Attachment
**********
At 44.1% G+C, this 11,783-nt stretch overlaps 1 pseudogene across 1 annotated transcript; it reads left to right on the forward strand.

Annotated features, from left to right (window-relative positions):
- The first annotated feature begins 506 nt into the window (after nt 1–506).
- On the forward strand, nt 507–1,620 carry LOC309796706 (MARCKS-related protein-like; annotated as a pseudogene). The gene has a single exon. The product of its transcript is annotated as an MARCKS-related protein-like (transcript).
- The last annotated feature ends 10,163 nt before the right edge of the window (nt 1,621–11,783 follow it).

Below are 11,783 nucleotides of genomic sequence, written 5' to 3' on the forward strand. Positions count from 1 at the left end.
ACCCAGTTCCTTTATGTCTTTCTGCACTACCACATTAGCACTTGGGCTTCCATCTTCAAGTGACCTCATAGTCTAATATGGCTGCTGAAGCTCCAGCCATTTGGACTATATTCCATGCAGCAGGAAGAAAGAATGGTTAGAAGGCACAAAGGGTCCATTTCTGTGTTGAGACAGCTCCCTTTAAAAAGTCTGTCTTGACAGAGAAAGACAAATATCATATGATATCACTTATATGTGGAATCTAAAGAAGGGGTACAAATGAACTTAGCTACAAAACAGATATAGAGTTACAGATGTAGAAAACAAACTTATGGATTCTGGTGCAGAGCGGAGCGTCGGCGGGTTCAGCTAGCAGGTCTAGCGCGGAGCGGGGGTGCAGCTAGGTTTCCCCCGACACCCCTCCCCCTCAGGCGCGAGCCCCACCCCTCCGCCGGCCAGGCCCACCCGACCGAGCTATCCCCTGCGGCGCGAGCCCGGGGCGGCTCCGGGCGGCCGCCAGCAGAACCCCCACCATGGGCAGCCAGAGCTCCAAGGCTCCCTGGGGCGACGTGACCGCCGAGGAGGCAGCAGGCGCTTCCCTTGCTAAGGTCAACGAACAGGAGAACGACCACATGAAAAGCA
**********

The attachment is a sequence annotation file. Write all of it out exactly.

At 44.1% G+C, this 11,783-nt stretch overlaps 1 pseudogene across 1 annotated transcript; it reads left to right on the forward strand.

Annotated features, from left to right (window-relative positions):
- The first annotated feature begins 506 nt into the window (after nt 1–506).
- On the forward strand, nt 507–1,620 carry LOC309796706 (MARCKS-related protein-like; annotated as a pseudogene). The gene has a single exon. The product of its transcript is annotated as an MARCKS-related protein-like (transcript).
- The last annotated feature ends 10,163 nt before the right edge of the window (nt 1,621–11,783 follow it).

Below are 11,783 nucleotides of genomic sequence, written 5' to 3' on the forward strand. Positions count from 1 at the left end.
ACCCAGTTCCTTTATGTCTTTCTGCACTACCACATTAGCACTTGGGCTTCCATCTTCAAGTGACCTCATAGTCTAATATGGCTGCTGAAGCTCCAGCCATTTGGACTATATTCCATGCAGCAGGAAGAAAGAATGGTTAGAAGGCACAAAGGGTCCATTTCTGTGTTGAGACAGCTCCCTTTAAAAAGTCTGTCTTGACAGAGAAAGACAAATATCATATGATATCACTTATATGTGGAATCTAAAGAAGGGGTACAAATGAACTTAGCTACAAAACAGATATAGAGTTACAGATGTAGAAAACAAACTTATGGATTCTGGTGCAGAGCGGAGCGTCGGCGGGTTCAGCTAGCAGGTCTAGCGCGGAGCGGGGGTGCAGCTAGGTTTCCCCCGACACCCCTCCCCCTCAGGCGCGAGCCCCACCCCTCCGCCGGCCAGGCCCACCCGACCGAGCTATCCCCTGCGGCGCGAGCCCGGGGCGGCTCCGGGCGGCCGCCAGCAGAACCCCCACCATGGGCAGCCAGAGCTCCAAGGCTCCCTGGGGCGACGTGACCGCCGAGGAGGCAGCAGGCGCTTCCCTTGCTAAGGTCAACGAACAGGAGAACGACCACATGAAAAGCA